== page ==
On December 1, 2013, a lot of safety officers breathed a small sigh of relief as they filed away their sign-in sheets and other forms of “proof” that everyone had been updated on the changes to OSHA’s Hazard Communication (Hazcom) Standard. One step completed…now it’s on to looking for updates for all of those safety data sheets!
If you weren’t among them, there’s some catching up to do! In March of 2012, OSHA incorporated the Globally Harmonized System of Classification and Labeling of Chemicals (GHS) into the Hazcom Standard. Although much of the standard stayed the same, there were some notable changes, and OSHA set a December 1, 2013 deadline for employers to teach their employees about those changes.
While the EPA was considering the solvent-contaminated wipe regulation, one of their concerns was allowing flexibility while minimizing the health and environmental impacts that these wipes presented. The final rule reflects their belief that both can be accomplished and that proper management begins well before the wipes hit the dock for laundering or disposal.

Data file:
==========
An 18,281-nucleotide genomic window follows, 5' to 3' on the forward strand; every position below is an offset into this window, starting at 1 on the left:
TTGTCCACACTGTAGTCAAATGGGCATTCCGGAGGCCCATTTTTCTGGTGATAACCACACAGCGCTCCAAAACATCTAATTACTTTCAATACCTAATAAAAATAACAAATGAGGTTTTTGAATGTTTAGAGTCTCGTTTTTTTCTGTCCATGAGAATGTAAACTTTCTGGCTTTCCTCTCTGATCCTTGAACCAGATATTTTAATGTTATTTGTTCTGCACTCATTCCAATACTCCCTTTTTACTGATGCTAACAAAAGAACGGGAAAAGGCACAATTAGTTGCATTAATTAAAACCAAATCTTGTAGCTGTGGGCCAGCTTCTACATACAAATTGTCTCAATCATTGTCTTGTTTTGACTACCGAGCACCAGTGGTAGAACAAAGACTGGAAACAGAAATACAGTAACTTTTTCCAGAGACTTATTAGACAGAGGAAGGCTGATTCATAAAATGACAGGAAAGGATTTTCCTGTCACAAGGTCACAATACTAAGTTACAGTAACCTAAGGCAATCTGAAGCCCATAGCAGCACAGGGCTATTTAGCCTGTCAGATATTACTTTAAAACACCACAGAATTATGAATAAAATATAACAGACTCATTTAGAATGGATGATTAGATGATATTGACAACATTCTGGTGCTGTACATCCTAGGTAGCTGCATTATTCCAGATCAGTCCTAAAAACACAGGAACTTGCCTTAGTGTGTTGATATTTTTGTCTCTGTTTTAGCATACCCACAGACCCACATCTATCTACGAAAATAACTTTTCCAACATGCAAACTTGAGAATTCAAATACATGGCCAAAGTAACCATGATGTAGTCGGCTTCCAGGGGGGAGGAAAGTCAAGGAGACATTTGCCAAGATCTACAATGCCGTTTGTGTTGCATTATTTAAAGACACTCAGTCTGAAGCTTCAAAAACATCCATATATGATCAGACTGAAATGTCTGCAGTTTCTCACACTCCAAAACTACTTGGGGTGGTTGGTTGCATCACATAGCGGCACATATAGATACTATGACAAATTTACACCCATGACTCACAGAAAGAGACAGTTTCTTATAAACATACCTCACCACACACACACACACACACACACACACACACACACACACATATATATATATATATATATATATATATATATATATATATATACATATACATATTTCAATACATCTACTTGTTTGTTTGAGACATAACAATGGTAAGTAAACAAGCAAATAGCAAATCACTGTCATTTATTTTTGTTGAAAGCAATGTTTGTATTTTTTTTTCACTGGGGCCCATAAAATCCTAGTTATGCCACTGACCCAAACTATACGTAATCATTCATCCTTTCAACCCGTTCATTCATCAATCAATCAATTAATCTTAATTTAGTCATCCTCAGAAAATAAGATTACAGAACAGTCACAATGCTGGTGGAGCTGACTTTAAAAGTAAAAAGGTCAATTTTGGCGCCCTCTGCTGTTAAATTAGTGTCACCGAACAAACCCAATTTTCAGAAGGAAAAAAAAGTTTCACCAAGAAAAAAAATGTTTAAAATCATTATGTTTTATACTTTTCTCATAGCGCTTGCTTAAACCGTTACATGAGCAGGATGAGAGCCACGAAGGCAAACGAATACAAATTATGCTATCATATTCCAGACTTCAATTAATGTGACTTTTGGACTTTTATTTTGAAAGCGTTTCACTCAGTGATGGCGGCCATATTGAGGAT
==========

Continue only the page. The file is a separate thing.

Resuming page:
To be eligible for the exemption, both reusable and disposable solvent-contaminated wipes must be managed properly during their lifecycle. That means that while they are onsite at facilities, during transportation, and when they are laundered, dry cleaned, incinerated or land disposed, wipes must be handled according to the standards outlined in the regulation.
Earlier, Karen wrote a post about the EPA passing the Solvent-Contaminated Wipes Management Rule. It gave a great overview of the new rule. But we wanted to give you more information, especially about the details of the rule. Today we’re exploring what a “solvent-contaminated wipe” is in more depth.
The Environmental Protection Agency (EPA) has made it easier for facilities to manage spent wipes that are contaminated with certain solvents. As of January 31, 2014, these wipes may be exempted from either solid or hazardous waste regulations when they are properly managed.
Solvent-Contaminated Wipes, Defined
Water in fuel tanks. It’s a common problem that we hear about a lot at New Pig. Why is this an issue? Well, for a couple of reasons. Water can freeze in the lines, damaging them or making your fuel kind of gel-like. Even in warmer climates, unwanted water in fuel can cause rust or unwanted growth of organisms.
Water is heavier than fuel, which means it will accumulate at the bottom of your tank – so how do you get rid of it? There’s only one product that we in tech suggest for this application – one developed specifically to sink to the bottom of your tank and suck up all that water – the PIG Water Hog.